|Art Nouveau advertisement by Alphonse Mucha|
Some days ago Ted passed by my desk, and in noticing several simple gesture drawings I had done of a handful of pipes, asked, "Are those Maigurs?" We deal with a lot of pipes here -- a lot of pipes, and I think it says something about this particular artisan's work that even in the simplest of two-dimensional renderings, his designs can be distinguished at a moment's glance. Nothing flows like Maigurs Knets. That's not to say he is without peer in terms of grace of line and form (though he's certainly up there with the best), but more pointedly that he's chosen for his inspiration an artistic style no other pipemaker has yet to even delve into: Art Nouveau.
Some time ago Adam and I, spurred on by a post on Neil Archer Roan's blog concerning the recent debut of the fashionista-targeted "Stiff" smoking pipe, were discussing the nature of design; more specifically, the trade-offs that have to be made between stylization and ease of mass-production. I had pointed out to him that while the furniture designs he was discussing (those of the Art Deco, Streamline Moderne, and Danish Modern schools) are making yet another a comeback in certain cultural nooks and corners, I've only seen the earlier, but utterly beautiful Art Nouveau style see renewal in mediums of worn fashion -- namely jewelry and clothing. My point was, of course, that Art Nouveau furniture suffered from one majorly inhibiting factor: Attempting to mass-produce its lush, flowing, elegant, complex and organic style out of anything like quality materials would likely be a capital-devouring nightmare.
|Art Nouveau lintel|
|Art Nouveau stairway|
|Art Nouveau desk|
Fortunately, this isn't something an independent artisan pipemaker has to worry about -- just the extreme level of skill it takes in terms of both design and shaping to actually create an Art Nouveau smoking instrument. It may be telling that, at least to my knowledge, no such thing even existed during the Art Nouveau movement's 1890-1910 "Belle Epoque" heyday. Evidently it would take the unprecedented dissemination of independent pipemaking artisanship that we enjoy today to finally produce such a thing -- and even under these far more conducive conditions Maigurs is the single artisan to as of yet step forward. And not only has he stepped forward, he's absolutely nailed it.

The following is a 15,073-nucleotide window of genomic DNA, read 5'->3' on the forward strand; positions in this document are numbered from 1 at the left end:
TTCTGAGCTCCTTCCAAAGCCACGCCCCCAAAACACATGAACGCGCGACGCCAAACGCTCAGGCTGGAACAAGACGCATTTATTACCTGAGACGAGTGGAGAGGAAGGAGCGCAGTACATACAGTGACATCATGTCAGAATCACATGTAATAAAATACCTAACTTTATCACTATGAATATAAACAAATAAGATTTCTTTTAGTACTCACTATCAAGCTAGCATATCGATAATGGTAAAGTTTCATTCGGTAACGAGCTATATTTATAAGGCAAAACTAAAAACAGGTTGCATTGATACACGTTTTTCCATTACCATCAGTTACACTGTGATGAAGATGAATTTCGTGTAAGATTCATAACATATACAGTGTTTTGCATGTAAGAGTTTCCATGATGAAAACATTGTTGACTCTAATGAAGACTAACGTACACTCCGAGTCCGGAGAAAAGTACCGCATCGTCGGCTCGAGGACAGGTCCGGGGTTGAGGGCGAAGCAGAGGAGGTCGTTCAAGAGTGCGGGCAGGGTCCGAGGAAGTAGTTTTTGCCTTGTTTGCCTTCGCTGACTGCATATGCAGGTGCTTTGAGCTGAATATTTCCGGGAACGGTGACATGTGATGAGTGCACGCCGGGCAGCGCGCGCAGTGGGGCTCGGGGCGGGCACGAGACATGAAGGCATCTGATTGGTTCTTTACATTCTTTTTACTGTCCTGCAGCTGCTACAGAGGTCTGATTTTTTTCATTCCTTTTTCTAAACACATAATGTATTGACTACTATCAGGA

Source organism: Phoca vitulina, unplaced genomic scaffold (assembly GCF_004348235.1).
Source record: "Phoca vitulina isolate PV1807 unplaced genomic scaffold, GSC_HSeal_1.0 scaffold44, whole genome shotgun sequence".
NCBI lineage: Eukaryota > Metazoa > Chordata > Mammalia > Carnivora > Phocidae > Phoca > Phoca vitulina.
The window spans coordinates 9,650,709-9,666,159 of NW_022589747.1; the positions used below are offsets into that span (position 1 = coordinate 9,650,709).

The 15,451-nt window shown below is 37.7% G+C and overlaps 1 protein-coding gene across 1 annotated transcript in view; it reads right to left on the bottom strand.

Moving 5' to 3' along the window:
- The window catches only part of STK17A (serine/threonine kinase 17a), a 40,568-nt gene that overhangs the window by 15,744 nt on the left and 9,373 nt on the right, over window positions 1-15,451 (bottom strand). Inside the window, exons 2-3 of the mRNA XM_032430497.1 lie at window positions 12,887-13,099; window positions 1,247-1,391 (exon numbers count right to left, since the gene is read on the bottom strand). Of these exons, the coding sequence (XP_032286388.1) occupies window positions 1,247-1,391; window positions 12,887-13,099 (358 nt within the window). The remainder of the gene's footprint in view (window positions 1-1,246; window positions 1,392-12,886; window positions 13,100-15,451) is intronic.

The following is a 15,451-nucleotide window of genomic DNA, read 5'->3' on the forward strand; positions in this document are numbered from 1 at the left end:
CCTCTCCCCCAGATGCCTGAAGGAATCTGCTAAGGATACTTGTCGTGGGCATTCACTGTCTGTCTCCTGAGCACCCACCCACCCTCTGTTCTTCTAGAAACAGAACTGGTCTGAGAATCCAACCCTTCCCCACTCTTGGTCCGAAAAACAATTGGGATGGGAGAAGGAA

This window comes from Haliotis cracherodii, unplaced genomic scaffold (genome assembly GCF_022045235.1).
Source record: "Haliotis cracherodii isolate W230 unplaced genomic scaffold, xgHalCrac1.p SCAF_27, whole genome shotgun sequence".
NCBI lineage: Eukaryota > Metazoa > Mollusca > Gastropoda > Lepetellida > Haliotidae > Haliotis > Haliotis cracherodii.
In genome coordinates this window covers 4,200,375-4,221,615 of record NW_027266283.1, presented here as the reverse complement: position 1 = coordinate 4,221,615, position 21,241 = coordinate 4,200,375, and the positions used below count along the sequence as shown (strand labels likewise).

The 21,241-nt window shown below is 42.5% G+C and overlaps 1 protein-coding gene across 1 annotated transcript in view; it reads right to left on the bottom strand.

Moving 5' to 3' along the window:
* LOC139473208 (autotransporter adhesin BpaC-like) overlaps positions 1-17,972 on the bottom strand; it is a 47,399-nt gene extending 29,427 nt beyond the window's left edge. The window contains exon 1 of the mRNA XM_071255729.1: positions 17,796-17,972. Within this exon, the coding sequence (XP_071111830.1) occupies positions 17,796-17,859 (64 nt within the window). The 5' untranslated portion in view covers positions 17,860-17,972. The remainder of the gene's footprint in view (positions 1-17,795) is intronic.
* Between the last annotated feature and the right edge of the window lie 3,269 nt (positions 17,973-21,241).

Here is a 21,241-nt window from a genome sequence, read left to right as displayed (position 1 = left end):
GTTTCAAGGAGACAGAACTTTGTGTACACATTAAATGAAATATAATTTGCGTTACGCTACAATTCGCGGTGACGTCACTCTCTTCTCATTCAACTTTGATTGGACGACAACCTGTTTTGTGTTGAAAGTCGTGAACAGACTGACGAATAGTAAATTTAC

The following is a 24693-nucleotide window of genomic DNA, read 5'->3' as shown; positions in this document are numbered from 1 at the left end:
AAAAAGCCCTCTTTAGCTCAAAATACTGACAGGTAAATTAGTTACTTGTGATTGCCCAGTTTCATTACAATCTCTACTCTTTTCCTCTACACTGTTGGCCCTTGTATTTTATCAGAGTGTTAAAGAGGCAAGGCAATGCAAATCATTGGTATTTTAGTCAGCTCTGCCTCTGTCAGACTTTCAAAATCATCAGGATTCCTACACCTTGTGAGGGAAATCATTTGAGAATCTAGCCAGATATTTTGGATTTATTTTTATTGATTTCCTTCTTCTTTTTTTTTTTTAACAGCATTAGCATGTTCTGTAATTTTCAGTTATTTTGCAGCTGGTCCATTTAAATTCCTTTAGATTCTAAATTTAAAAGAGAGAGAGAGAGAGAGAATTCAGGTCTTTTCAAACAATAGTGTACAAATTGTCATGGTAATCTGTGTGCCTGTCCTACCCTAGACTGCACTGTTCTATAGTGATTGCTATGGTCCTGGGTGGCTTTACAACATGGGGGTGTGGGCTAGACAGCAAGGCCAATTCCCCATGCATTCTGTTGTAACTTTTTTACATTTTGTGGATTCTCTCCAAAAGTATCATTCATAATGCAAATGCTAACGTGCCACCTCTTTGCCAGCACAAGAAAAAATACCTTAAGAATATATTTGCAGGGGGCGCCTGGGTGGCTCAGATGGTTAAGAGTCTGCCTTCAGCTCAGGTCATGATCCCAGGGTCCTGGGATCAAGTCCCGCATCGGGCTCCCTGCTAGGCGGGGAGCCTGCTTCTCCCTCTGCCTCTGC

(At this point some of you may be recalling theories on how the size of a population effects the works of genius it may be expected to produce; the greater the number of individuals there are active in a culture, or a sub-culture, the greater the likelihood great works will become manifest. This is, of course, assuming the presence of a popularly-accepted philosophy which encourages greatness -- which I believe today's artisan pipemakers, and pipe-collectors alike, certainly do.)
When it comes to his freehand designs, line and flow are the essential elements; fertile curves, swoops, and arcs which take flight with seemingly effortless imagination. Graining and accents follow up, playing in harmony with Maigurs' sculpting in order to emphasize a sense of richness and lush beauty. Even if you were to take the latter aspects out of play, his creations' distinctly Art Nouveau flow remains unmistakable.
Even his straightforward, classic shapes receive lavish treatment; finely-wrought artistic embellishments call to mind the richly decorated Ulmer pipes of old Bavaria, albeit in a much quieter style; Maigurs forgoestypical accents like the flashy silver inlay of the antique Ulmer, rendering his own pattern-work in natural materials and contrasting finishes. Gently drifting, crisply-defined leaves are smooth-polished, set against a fine sandblast background, or an abstract floral inlay is created by hand-making a custom composite stem-base embedded with a section of pine-cone.
In terms of pipemaking, Maigurs is most closely associated with Alex Florov, and both share a background in professional model-making for the Industrial Design and hobbyist industries - it's how they met. It should come as little surprise then that the complex and flowing works of both artisans' designs are made possible through detailed shaping of the briar by hand, with finely-honed chisels on Alex's part, and with a selection of specifically-shaped carbide burrs on Maigurs's. They are both, essentially, pipe-sculptors, and like the Art Nouveau furniture of yesteryear, they each seek to produce works of line, flow, and form that, if they could be copied by a machine at all, would require the highly advanced industrial technology to do so, even in materials far more forgiving than the dense, hardy, often unpredictable root of the briar; works, in short, whose individualistic art defies easy-come reproduction.
Eric Squires: Copywriter